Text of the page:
In addition to plaintiff's failure to state a § 1983 claim, we note that many of the individual defendants named are immune from suit. For example defendants Gerjuoy and Woelfling, members of the Pennsylvania Environmental Hearing Board raise the absolute defense of judicial immunity. No specific acts are alleged to have been performed by Honorable Gary Zyra in the complaint but plaintiff's Response makes it clear that any acts complained of were performed in his capacity as a District Justice in Allegheny County, PA. Any rational construction of the facts which plaintiff alleges in his complaint and/or raises in opposition to defendants' motions to dismiss leaves no doubt that the acts which plaintiff accuses defendants of performing were acts normally performed by a judge, and that these defendants were dealing with plaintiff in a judicial capacity at the time as authorized by Pennsylvania statute, 71 P.S. § 510-21. See Pierson v. Ray, 386 U.S. 547, 18 L. Ed. 2d 288, 87 S. Ct. 1213 (1967). Numerous other defendants legitimately raise the defense of prosecutorial immunity since the acts complained of were those within the scope of their duties in initiating and pursuing a criminal prosecution. See Imbler v. Pachtman, 424 U.S. 409, 47 L. Ed. 2d 128, 96 S. Ct. 984 (1976). Moreover, some of the individual defendants named are witnesses and as such they rely on the absolute immunity from civil liability under § 1983 for testimony given in criminal proceedings. See Briscoe v. LaHue, 460 U.S. 325, 75 L. Ed. 2d 96, 103 S. Ct. 1108 (1983). Mill Service and its employees, plaintiff's competitors, argue and we agree that they did not act under color of state law under the facts which plaintiff alleges.


 We have received motions for counsel fees from counsel for the thirty-two defendants represented by the Attorney General's Office and from counsel for John Doherty. Other counsel may file such motions within ten days of entry of judgment. See Local Rule 33. The motions received argue that fees are warranted in this case pursuant to F.R. Civ. P. 11, 28 U.S.C. § 1927 and/or 42 U.S.C. § 1988 because the case is frivolous, vexatious and totally without merit.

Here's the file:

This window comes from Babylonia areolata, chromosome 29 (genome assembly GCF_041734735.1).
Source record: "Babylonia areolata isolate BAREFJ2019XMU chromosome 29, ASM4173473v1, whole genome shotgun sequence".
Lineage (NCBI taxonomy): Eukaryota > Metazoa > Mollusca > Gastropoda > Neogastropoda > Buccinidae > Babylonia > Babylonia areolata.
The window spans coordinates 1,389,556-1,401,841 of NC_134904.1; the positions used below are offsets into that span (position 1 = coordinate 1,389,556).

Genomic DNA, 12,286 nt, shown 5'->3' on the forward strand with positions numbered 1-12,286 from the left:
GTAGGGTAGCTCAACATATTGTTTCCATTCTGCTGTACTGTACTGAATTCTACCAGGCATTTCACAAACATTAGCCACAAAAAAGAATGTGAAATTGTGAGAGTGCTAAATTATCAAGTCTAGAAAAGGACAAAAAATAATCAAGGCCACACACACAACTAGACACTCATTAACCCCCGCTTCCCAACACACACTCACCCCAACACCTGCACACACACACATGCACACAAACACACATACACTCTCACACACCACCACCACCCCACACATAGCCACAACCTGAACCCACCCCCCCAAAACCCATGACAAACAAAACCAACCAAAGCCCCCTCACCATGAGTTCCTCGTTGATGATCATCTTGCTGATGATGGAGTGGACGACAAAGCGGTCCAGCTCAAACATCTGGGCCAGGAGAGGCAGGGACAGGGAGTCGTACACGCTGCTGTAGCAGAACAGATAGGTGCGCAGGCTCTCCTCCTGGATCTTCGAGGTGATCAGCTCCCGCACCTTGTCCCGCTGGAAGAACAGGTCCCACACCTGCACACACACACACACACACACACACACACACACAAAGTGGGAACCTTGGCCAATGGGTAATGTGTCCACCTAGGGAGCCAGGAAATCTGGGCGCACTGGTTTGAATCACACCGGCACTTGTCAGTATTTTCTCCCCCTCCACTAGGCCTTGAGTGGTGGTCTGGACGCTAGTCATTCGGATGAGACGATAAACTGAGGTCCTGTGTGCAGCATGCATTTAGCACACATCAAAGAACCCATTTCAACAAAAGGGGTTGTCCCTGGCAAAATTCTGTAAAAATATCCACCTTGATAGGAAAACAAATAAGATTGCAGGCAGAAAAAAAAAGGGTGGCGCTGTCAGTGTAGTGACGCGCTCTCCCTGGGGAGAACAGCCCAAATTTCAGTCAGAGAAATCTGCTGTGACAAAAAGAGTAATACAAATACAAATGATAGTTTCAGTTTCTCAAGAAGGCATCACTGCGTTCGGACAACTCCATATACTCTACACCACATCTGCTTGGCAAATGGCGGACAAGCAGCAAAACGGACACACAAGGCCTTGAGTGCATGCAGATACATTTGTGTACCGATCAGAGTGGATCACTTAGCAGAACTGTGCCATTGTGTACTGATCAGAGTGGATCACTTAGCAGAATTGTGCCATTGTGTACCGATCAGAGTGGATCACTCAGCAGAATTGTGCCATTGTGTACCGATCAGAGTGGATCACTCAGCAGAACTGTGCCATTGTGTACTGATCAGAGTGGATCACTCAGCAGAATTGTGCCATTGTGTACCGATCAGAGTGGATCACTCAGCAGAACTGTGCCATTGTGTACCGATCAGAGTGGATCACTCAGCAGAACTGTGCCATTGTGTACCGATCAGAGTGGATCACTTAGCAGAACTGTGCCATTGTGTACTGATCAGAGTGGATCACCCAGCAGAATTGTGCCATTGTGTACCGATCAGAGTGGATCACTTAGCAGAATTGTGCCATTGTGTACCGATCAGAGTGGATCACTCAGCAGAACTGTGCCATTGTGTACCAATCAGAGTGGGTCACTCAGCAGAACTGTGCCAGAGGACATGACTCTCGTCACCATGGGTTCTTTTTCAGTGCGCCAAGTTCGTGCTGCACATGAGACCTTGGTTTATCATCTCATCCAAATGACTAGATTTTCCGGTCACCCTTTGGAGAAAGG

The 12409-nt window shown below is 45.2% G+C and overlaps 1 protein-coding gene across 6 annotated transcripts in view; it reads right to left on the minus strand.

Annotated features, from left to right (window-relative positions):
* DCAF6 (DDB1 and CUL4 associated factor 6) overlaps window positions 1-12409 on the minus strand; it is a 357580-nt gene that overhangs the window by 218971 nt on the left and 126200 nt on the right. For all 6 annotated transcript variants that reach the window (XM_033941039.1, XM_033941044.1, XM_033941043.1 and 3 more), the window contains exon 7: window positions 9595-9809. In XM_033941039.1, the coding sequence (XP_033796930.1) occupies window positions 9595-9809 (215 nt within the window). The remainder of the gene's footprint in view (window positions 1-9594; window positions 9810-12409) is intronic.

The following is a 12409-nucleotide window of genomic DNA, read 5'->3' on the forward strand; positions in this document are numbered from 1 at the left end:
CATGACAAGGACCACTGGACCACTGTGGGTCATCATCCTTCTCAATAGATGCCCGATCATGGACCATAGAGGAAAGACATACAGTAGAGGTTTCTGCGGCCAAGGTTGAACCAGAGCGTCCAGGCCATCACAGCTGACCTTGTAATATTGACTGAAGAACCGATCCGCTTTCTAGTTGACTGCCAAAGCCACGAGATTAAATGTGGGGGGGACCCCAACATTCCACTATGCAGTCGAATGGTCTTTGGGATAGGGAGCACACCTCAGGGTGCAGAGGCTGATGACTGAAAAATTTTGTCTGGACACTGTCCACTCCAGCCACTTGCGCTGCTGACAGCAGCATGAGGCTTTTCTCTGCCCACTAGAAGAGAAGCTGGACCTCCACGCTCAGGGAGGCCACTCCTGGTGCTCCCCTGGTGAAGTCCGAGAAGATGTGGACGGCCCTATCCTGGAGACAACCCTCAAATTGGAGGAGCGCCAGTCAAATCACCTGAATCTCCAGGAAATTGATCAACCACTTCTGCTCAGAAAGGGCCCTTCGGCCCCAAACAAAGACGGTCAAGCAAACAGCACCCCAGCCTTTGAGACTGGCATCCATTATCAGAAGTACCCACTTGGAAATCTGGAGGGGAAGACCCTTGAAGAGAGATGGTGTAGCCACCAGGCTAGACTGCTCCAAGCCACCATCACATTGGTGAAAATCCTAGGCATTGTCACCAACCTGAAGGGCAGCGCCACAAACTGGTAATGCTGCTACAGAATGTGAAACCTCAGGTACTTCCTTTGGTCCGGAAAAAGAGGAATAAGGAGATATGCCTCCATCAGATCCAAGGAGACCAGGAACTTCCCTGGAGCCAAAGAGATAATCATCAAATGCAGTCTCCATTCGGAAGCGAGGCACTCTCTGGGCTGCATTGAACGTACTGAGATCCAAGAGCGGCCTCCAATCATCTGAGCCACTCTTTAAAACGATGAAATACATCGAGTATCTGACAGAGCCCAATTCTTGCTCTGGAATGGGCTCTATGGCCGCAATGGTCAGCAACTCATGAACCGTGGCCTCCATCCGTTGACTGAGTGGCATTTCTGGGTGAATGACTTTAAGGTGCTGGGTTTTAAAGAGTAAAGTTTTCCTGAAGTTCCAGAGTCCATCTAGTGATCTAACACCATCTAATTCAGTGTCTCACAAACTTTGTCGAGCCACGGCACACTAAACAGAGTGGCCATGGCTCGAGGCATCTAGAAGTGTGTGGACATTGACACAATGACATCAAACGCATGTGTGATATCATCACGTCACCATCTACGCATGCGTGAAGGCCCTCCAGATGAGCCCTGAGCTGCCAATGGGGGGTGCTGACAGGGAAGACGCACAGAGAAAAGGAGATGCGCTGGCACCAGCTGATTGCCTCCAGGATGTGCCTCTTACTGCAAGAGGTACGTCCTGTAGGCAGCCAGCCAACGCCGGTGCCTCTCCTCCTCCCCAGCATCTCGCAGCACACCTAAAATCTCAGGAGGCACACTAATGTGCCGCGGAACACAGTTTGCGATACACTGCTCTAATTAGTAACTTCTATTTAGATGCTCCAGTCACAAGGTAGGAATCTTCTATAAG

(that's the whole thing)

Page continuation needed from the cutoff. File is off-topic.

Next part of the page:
F.R.Civ.P. 11 provides that the signature of a party to a pleading constitutes a certificate by that party that to the best of his knowledge the pleading is well grounded in fact and is warranted by existing law or a good faith argument for the extension of existing law, and that it was not set forth to harass or for any other improper purpose. We realize that the plaintiff in this case is pro se. Nonetheless, the sequence of events which culminated in this action lead us to believe that plaintiff knew the action was frivolous prior to filing the complaint, and that he initiated it in order to harass defendants who had testified against him, prosecuted him or acted as judges in prior criminal proceedings. On the same facts, this plaintiff had earlier brought a civil rights claim which was dismissed for failing to state a claim. Plaintiff was represented by an attorney in those earlier proceedings. Plaintiff thus had knowledge of the fact that his ...